If you troll Table Rock, or any of the White River reservoirs besides Tanneycomo, you will hang up. It is not a matter of "might" but "will." The Corps of Engineers cleared some areas, but even the cleared flats boast stumps, fence lines, and brushy stick ups from submerged gullies. After more than 60 years under water, creek channel edges, bluffs, and the old river channels still have cedars and some hardwood trees. To complicate matters, on the flats, walleyes tend to congregate at the changes. The places where the flat humps, bumps, dips, or drops to the deeps will produce best. And those changes are the most likely to have snags. Based upon these inevitable facts, some walleye fishermen simply don't troll lures. However, the fish are there and if you intend to catch them you will need to put those lures at risk.

    Uttering those brave words does not mean I enjoy losing lures. Instead, it means I have sought compromises. I have tried to find the most effective lures among those I can buy inexpensively. I have factored in the CHF as well. CHF is the comparative hang factor. The ugly truth is that some lures hang more easily than others. The newish Bandit walleye lure is an outstanding example. It catches fish. However, its triple hook arrangement means it hangs more frequently than the Reef Runner against which it competes. The Bandit has a higher CHF than the Reef Runner without an appreciable difference in FCA (fish catching ability). If you compare the price versus the CHF and then factor in the FCA, the Reef Runner is the winner.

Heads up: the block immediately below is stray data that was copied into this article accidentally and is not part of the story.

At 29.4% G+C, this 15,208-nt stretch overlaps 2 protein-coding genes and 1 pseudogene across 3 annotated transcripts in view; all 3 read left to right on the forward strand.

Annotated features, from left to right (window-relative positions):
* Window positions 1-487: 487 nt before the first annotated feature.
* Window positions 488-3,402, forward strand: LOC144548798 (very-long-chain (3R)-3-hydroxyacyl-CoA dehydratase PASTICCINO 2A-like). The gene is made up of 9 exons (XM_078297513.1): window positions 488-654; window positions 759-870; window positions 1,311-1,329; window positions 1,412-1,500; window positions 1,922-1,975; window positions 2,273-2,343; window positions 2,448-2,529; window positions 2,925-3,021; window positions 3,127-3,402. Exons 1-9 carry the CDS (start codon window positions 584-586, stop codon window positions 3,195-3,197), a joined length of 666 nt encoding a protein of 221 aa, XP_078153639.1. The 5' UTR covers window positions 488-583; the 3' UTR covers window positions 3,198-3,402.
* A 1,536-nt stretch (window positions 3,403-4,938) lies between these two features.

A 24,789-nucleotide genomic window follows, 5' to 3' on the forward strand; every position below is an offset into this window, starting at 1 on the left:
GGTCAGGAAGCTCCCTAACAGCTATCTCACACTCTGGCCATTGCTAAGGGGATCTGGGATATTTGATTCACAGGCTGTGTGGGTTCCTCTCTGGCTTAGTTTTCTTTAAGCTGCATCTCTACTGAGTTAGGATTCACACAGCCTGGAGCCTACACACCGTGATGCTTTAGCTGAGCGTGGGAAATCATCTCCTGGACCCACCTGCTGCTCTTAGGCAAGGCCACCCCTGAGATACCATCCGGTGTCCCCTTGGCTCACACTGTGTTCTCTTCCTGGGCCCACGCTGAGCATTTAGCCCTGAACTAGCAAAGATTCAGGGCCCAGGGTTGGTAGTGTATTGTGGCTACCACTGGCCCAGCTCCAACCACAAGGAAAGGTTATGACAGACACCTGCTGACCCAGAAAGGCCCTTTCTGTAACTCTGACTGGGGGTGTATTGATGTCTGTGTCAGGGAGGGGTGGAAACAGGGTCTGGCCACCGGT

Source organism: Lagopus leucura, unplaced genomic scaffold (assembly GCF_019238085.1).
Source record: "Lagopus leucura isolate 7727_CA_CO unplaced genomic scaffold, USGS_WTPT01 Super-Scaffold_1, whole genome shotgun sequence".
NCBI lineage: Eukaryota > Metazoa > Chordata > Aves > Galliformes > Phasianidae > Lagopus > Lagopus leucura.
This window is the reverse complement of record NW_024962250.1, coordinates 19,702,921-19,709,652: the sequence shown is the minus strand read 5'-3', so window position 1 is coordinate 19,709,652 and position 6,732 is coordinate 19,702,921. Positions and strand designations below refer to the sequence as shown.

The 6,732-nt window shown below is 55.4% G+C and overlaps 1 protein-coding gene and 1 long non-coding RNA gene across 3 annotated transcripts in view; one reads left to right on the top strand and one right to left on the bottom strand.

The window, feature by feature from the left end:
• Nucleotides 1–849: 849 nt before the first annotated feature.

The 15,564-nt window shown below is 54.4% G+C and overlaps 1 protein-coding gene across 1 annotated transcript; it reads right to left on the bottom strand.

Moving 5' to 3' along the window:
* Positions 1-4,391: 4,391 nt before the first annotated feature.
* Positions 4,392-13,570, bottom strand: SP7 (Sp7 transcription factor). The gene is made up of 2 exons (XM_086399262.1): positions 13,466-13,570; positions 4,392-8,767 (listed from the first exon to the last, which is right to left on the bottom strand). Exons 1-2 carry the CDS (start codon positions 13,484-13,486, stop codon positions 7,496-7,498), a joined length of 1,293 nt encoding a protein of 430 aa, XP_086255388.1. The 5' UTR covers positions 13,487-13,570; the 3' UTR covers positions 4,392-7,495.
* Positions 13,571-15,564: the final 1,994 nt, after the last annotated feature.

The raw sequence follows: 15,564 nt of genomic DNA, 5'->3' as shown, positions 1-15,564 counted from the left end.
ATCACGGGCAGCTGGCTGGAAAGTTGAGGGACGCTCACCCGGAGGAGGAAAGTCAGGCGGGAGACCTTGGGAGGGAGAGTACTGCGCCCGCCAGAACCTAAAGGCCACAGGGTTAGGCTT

All of the following comments are the result of my field experience and subjective comparisons of the FCA to the CHF, with expense considered. You are welcome to experiment and reach your own conclusions. I do ask you share what you learn.

    First, all Rapala baits work really well. The only problem is their expense. 6 to 8 dollars per bait is expensive. Berkley Flicker Shads are an alternative to Shad Raps. Storm Thunder Cranks works as well or better than Tail Dancers. Bomber Fat Free Shads substitute very well for for DT's.

    Second, buy the Cabela's Reef Runner knockoff and spend half as much.

    Third, even though Normark (Rapala) now owns Storm, the company's original series lures remain among the best at catching walleyes. The Wiggle Wart, Hot N Tot, and Thundercrank excel as inexpensive walleye lures. Just be sure you buy the original series and not the variations introduced by Normark to reduce costs of manufacture.

    Size and color are additional keys. White with blue or purple, silver and silver with black and blue, Firetiger, and bone are all good. 2 to 4 inches baits are great. Do not be afraid to go larger than 4 inches. 5 to 10 pound walleye are accustomed to feeding on gizzard shad to 10 inches and bluegill from hand size to hogs.

    I hope this will help those who wish to enjoy the excellent walleye fishing available here in the Ozarks.